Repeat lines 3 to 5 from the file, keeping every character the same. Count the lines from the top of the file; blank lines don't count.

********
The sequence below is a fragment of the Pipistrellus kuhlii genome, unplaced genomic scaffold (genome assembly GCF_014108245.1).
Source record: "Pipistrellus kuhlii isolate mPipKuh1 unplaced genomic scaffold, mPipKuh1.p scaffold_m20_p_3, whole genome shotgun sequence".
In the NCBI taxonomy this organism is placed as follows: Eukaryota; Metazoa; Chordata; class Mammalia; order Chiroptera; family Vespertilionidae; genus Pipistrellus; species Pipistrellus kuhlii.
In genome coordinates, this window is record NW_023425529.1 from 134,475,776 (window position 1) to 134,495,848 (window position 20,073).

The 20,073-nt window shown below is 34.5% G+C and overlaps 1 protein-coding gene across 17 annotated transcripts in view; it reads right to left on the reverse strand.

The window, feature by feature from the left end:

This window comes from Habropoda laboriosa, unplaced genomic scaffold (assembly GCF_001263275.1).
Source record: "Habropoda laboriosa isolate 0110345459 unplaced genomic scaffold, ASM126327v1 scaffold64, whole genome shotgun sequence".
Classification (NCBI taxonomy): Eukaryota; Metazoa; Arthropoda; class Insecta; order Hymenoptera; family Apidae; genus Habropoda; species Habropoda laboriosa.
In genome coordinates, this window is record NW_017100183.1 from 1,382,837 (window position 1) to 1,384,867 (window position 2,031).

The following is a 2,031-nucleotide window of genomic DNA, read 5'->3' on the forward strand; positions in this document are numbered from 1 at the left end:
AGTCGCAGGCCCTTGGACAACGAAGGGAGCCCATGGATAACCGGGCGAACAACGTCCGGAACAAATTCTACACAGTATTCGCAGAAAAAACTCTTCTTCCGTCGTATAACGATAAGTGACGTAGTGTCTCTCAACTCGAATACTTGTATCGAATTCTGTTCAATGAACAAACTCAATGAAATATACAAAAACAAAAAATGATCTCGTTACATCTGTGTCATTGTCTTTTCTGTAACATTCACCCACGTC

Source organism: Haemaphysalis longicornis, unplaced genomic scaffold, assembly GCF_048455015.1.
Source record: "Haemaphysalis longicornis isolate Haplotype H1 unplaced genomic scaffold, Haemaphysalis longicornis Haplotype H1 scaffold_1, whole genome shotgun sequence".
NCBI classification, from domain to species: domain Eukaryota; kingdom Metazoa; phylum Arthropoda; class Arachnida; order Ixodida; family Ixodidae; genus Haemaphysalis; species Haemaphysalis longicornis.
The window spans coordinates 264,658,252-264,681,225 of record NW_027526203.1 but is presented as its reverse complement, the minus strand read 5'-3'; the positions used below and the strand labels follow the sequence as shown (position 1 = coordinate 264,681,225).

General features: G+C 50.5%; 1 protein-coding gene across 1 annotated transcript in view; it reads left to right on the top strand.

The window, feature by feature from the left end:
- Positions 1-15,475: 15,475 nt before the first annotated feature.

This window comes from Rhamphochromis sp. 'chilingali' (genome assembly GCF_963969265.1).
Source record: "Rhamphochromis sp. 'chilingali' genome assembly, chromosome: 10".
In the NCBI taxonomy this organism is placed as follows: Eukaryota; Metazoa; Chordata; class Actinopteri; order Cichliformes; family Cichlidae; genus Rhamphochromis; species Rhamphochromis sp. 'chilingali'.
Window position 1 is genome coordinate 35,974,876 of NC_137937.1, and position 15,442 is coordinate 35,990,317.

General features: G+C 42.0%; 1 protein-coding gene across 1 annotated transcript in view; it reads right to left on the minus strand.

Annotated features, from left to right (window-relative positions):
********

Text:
In the NCBI taxonomy this organism is placed as follows: Eukaryota; Metazoa; Chordata; class Mammalia; order Chiroptera; family Vespertilionidae; genus Pipistrellus; species Pipistrellus kuhlii.
In genome coordinates, this window is record NW_023425529.1 from 134,475,776 (window position 1) to 134,495,848 (window position 20,073).

The 20,073-nt window shown below is 34.5% G+C and overlaps 1 protein-coding gene across 17 annotated transcripts in view; it reads right to left on the reverse strand.